Otaku is a word that seems deceptively straightforward at first glance. Adopted into the Oxford English Dictionary in 2007, it is defined as follows:
(In Japan) a young person who is obsessed with computers or particular aspects of popular culture to the detriment of their social skills.
It is notable that the dictionary definition includes the negative perceptions surrounding the word. According to the OED, the otaku is “obsessed” and lacks “social skills.” This description is essentially no different from the columnist Akio Nakamori’s use of the word “bizarre” (異様) when he defined otaku as a label in 1983. While it has become more socially acceptable to identify as an otaku these days, it still retains an air of eccentricity.
One could argue that this is very much the point of adopting it as a loan word—otaku captures a nuance that “geek” or “fan” can’t quite muster. But adopting loan words from another culture is not a simple copy-and-paste process. Otaku has transformed significantly on its Journey to the West (ahem), a sure indication that the meaning of the word was contentious to begin with.
And that’s the theme of this week’s Found in Translation column. Translation is not a simple additive or subtractive process. By its very nature it is both transformative and elusive, a constant reminder that words may not always mean what we assume they mean at first glance.
2016 was the year the sakuga cartel enacted their sinister plan of world domination. For years, they had been lying in wait, angrily debating the best Megumi Kouno cut behind closed doors. But now, they have moved out into the open. You can find these diabolical nerds in the streets, dancing around the statues of Naoko Yamada they have erected using Precure and Doremi storyboards and genga sheets. But worst of all, you can find them wherever you can find anime fans, crying over their favourite anime and arguing about pointless shit on twitter.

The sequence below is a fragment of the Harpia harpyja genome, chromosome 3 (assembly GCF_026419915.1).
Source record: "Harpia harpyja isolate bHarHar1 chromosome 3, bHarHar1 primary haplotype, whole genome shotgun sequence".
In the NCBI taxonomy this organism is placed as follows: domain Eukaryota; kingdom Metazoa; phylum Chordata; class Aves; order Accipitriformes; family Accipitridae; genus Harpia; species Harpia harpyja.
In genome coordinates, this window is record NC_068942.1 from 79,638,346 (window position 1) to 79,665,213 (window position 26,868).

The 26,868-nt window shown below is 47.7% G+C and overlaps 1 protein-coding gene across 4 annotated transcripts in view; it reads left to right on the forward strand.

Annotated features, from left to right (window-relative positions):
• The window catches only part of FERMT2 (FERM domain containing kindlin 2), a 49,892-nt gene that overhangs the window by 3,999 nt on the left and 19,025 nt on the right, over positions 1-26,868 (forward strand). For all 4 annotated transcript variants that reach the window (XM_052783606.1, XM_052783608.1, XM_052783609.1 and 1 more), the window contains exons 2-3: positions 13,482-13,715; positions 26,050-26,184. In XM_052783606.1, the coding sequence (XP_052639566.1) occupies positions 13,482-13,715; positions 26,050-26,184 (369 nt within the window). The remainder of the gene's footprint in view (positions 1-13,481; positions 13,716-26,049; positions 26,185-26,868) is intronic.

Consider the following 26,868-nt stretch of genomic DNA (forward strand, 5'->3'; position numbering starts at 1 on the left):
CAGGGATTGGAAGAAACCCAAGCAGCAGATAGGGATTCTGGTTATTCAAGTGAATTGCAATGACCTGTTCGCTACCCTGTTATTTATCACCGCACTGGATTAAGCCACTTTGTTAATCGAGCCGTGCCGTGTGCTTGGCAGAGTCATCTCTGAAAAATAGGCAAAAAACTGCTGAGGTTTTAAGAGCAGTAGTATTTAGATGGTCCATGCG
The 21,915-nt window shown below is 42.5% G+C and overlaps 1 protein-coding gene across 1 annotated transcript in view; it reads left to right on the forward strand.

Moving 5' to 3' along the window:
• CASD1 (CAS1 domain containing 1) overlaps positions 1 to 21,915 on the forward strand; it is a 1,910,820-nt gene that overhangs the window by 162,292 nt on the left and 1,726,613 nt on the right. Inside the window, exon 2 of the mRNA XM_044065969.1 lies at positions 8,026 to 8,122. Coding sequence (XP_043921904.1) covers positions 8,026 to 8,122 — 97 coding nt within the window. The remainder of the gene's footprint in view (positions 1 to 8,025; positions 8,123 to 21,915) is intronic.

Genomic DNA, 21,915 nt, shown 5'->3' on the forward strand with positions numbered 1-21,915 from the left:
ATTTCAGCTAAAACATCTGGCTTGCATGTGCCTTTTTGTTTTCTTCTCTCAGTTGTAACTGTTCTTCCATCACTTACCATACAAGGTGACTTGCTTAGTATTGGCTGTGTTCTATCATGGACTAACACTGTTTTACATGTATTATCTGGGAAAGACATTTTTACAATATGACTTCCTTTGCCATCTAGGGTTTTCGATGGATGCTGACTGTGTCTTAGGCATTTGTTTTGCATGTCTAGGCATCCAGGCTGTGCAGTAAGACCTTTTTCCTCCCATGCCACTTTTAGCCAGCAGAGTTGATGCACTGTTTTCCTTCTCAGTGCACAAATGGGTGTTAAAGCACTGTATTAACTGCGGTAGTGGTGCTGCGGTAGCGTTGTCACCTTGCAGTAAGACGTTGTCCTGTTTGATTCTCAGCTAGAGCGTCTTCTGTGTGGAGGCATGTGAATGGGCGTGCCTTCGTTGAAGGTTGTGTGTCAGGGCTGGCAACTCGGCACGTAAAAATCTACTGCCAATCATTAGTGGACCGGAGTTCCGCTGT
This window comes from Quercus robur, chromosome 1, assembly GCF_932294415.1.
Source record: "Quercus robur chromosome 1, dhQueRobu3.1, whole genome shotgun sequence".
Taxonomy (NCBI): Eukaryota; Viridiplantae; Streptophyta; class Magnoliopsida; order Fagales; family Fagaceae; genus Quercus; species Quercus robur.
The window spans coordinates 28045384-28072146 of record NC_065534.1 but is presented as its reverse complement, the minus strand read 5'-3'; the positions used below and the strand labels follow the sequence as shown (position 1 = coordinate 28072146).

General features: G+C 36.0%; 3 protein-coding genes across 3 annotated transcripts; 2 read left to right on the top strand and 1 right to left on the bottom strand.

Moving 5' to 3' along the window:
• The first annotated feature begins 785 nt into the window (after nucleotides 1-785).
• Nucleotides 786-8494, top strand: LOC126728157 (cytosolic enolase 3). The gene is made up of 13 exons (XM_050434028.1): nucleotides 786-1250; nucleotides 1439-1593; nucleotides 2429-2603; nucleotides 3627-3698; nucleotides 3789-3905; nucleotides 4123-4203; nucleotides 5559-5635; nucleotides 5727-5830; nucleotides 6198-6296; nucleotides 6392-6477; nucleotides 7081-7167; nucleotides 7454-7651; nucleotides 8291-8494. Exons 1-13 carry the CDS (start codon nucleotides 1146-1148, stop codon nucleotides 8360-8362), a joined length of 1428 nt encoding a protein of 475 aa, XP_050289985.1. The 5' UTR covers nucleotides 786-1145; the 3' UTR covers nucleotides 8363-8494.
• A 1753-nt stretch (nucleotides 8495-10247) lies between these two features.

That’s right, any of us could be an agent for the sakuga cartel… even you or me.
Let’s start today’s post with a Youtube video.
What’s interesting about this guy’s take on fansubbing is that he brings up translation theorists in order to justify his argument that fansubs are Objectively Bad Translations. This is something you should probably take with a grain of salt. It’s really easy for an academic’s work to be oversimplified when it’s being talked about in a non-academic environment. Even if the argument itself is presented accurately enough, the context around it might not be. In other words, someone might present an academic theory as fact when a theory is really just a theory.
This is relevant to the world of translation because, if you read any of the modern theories, they’re pretty much all in agreement that what makes a good translation is… um… well… it depends.
Seriously, that’s what it comes down to.
This is a scientifically proven fact.
Series reviewed in this roundup: Pokemon Best Wishes!, The World God Only Knows, Claymore, Baka and Test, Tiger and Bunny, Chuunibyou Demo Koi ga Shitai!, Mashin Hero Wataru.